Why Transfer Speed Matters in eCommerce

Transfer speed refers to the speed at which money is transferred between merchant accounts and customer bank accounts. Transfer speed is important, because it determines when you’re paid for the work or items you’ve sold. For small businesses, transfer speed plays a major role in operations for the first few years, as it can impact your operating expenses.

Call customer support for the payment gateway services you’re considering, and ask them how long it takes to process a particular transaction. You might find that you’re only paid once a month, or two weeks after a transaction has been approved. For many, that presents a problem.

The only way out of this dilemma is to shop around, but that’s not possible (or easy) when you’re locked into a contract with a payment processor. Make sure you inquire about payment transfer speed, and get some background information on online credit card processing.

Transfer speed also refers to the amount of time it takes for the user’s browser to load a page, which also plays a significant role in whether he or she completes a transaction. If your site is image heavy, as most eCommerce websites are, then you’re probably going to have trouble loading immediately. You can try compressing your thumbnail images, and using a caching plugin (if you’re utilizing WordPress), to speed up the time it takes for the customer to see a static page.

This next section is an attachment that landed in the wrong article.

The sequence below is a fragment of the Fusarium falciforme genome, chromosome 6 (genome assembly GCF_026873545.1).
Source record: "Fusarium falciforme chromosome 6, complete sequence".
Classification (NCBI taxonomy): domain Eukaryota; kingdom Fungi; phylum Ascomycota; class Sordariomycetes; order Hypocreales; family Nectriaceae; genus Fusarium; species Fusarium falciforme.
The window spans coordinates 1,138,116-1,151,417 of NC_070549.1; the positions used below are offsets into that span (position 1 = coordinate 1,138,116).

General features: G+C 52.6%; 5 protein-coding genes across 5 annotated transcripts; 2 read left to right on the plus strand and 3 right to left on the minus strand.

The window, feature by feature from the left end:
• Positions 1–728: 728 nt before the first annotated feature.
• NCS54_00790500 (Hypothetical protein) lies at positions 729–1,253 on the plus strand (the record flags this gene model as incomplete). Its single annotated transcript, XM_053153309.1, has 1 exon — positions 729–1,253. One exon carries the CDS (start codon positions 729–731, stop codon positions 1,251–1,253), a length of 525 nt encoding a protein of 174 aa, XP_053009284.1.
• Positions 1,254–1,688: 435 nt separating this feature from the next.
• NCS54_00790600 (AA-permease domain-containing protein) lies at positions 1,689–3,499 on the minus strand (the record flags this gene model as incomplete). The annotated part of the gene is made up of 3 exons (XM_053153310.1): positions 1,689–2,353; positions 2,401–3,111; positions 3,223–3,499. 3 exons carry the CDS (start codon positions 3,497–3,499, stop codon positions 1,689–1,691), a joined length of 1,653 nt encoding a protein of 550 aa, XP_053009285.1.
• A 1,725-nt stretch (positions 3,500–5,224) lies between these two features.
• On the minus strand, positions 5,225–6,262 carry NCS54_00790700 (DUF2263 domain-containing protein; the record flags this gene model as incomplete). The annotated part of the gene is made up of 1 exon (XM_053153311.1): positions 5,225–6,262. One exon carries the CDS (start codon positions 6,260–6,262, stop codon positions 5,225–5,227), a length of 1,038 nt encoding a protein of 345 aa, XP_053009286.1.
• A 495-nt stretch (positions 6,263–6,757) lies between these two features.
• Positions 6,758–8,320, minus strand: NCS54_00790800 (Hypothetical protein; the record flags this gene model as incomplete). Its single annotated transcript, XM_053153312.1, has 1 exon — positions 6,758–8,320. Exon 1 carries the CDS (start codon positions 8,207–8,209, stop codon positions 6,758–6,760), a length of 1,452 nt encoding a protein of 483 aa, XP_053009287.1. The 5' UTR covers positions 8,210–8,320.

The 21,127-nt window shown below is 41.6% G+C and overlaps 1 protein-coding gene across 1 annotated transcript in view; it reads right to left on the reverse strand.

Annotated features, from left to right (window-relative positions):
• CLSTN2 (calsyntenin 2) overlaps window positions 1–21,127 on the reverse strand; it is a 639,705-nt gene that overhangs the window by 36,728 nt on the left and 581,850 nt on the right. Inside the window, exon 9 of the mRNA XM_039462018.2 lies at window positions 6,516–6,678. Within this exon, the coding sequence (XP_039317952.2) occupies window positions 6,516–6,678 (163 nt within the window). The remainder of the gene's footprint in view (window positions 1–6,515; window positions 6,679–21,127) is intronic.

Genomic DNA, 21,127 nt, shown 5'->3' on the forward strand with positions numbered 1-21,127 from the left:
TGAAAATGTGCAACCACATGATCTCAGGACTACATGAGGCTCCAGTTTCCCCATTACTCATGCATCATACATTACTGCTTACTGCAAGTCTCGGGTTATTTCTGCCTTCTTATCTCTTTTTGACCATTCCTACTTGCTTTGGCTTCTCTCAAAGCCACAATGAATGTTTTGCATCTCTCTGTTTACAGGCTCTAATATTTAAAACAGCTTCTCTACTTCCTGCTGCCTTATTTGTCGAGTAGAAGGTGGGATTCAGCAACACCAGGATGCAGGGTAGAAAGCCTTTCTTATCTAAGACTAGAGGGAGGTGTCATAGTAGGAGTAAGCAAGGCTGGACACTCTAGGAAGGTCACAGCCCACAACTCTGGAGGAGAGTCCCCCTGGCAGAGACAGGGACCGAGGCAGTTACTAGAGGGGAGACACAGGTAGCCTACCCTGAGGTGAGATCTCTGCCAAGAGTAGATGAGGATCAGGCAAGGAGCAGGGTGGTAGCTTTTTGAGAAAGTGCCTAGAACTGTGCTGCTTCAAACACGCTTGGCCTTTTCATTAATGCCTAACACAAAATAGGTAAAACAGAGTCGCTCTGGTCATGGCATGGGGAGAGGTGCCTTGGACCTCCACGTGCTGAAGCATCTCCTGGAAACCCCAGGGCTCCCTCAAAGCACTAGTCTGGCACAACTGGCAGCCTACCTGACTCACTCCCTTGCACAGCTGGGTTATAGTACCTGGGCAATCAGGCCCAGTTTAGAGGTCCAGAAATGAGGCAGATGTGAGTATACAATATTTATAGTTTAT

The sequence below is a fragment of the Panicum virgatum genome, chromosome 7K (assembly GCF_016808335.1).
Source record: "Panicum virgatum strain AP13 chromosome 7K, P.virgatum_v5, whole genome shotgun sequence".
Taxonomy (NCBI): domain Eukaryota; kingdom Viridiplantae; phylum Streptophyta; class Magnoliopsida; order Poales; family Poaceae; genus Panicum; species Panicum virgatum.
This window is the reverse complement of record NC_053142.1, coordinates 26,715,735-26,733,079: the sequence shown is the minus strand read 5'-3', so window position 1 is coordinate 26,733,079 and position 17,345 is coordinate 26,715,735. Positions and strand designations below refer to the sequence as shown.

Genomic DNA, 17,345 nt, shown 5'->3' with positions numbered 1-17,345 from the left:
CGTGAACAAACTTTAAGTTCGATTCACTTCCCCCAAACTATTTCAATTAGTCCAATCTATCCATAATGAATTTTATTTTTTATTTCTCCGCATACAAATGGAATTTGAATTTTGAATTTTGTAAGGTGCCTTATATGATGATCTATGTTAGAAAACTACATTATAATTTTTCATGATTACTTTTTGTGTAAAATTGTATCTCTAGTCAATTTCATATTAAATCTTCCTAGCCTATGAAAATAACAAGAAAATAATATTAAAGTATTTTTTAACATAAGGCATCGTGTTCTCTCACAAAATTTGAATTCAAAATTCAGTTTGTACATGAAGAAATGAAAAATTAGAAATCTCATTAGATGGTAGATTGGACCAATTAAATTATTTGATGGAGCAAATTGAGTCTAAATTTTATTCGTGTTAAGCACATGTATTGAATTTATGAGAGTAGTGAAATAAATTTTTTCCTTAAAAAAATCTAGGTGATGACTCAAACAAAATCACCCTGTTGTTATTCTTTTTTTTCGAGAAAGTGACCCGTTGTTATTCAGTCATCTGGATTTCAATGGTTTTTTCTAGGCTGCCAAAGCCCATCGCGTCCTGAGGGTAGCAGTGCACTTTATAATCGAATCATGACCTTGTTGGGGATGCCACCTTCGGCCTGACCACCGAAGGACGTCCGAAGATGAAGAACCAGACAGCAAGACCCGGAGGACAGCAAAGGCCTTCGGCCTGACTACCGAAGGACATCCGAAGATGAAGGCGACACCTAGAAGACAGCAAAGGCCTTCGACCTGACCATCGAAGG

If you can process transactions in a reasonable amount of time, and present the customer with the Web page he or she wants to view in a decent amount of speed, then you’ll retain more customers and ultimately sell more product.

Bio: offers a reliable method of online credit card processing with free software, and no setup fees.

Do You Still Need a Credit Card Terminal?

The future of the payment gateway is starting to look like it lies in mobile, so some businesses that are looking to cut costs have a question: is the terminal still worth it? Is the now old-fashioned cash register slowly going the way of the dodo? Before you make some snap decisions, here are some thoughts.

Terminals are Secure

Credit card processing services offer top notch encryption when moving money between accounts, and it’s only getting better. It’s true that NFC technology is also secure, but public perception of this technology isn’t very high yet. In other words, as secure as mobile is people still trust a credit card terminal just a little bit more.

Mobile payment options are getting better, but some businesses are betting big on this technology. Should you follow suit? There’s conflicting opinion on the usefulness of a POS system to a small business with only one location. You could upsell customers at your POS, and use it as the central hub of your store. However, if you have a busy day your customers will end up waiting in long lines to buy from you.